Business & Economy 0



Smarter people are not richer – and that’s a rule!

If you had to choose one attribute that contributes the most to success, what would you choose??

Izvor: Investitor

Smarter people are not richer – and that’s a rule!
Shutterstock/Dmitry Lobanov


Education, perhaps? Opportunities and opportunities. Rich parents can make a big difference.

Maybe intelligence? It makes sense: almost every highly successful businessperson is smart.

But that's a correlation, not causation. When Nobel Prize-winning economist James Heckman asked people how big a role innate intelligence plays in financial success—how much the difference between your income and mine, for example, is based on our relative IQs—most people said 25 percent. Some went up to 50 percent, reports Investor.

But they are wrong.

Heckman's research found that innate intelligence plays, at best, a 1 to 2 percent role in a child's future success. Instead, financial success is correlated with the personality traits that make up conscientiousness: self-discipline, perseverance, and diligence.

The study's findings align well with Mark Cuban's take on what contributes most to success:

"It's not about money or relationships. The secret is in the willingness to surpass everyone and constantly learn", he stated.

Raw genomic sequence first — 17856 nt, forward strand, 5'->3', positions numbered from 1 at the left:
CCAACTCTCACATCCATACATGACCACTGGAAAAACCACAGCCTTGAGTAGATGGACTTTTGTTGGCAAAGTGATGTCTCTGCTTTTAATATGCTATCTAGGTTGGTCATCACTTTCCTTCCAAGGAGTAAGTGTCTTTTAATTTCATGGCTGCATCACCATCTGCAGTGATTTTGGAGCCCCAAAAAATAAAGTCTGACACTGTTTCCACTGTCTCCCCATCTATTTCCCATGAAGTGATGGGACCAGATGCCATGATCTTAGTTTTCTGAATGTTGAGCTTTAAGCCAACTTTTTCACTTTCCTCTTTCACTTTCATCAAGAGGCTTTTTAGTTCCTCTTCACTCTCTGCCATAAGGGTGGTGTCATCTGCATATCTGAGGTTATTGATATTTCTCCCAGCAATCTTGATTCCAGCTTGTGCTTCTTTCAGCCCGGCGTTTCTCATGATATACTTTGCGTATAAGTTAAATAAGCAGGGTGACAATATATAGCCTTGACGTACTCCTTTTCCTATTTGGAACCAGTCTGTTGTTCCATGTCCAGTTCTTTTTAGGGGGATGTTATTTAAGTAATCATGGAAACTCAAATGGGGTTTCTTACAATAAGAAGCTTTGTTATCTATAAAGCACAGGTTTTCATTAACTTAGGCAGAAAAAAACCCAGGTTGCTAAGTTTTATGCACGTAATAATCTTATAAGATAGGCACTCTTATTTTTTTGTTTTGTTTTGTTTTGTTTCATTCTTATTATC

Of course, luck also plays an important role in success. As the authors of the Cornell study wrote: “Maximum success never coincides with maximum talent, and vice versa. Our simulation clearly shows that such a factor is just pure luck.”

But you can't control luck.

And you can only partially control IQ. While you can certainly become more educated, fluid intelligence—the ability to think logically and solve problems independently of acquired knowledge—cannot be acquired.

But what you can control is how conscientious you are. How valuable you are. How persistent you are.

How hard you work - and how hard you try to learn.

Definition of success

Everyone defines success differently, as they should. But if you happen to define success by traditional metrics, such as professional accomplishments or wealth or fame, hard work is a great equalizer.

On the other hand, if your definition of success relies heavily on the quality of personal relationships, maintaining a positive work-life balance, or making a significant difference in the lives of others, hard work is still a great equalizer. Great relationships take significant effort. A balance between work and private life requires considerable effort. Making a significant difference in other people's lives requires significant effort.

People who make the most of their lifespans work hard to improve the quality of the hours they have. People who excel at helping others work harder to use their skills and experiences; that is how they can make a significant difference.

We cannot control whether we possess certain inherent advantages. But we can control our level of persistence, self-discipline, and diligence. You control how wisely we work to be satisfied. We can choose to work and learn.

These are things you can control.

Which is great, because science says those things will have the biggest impact on your success.



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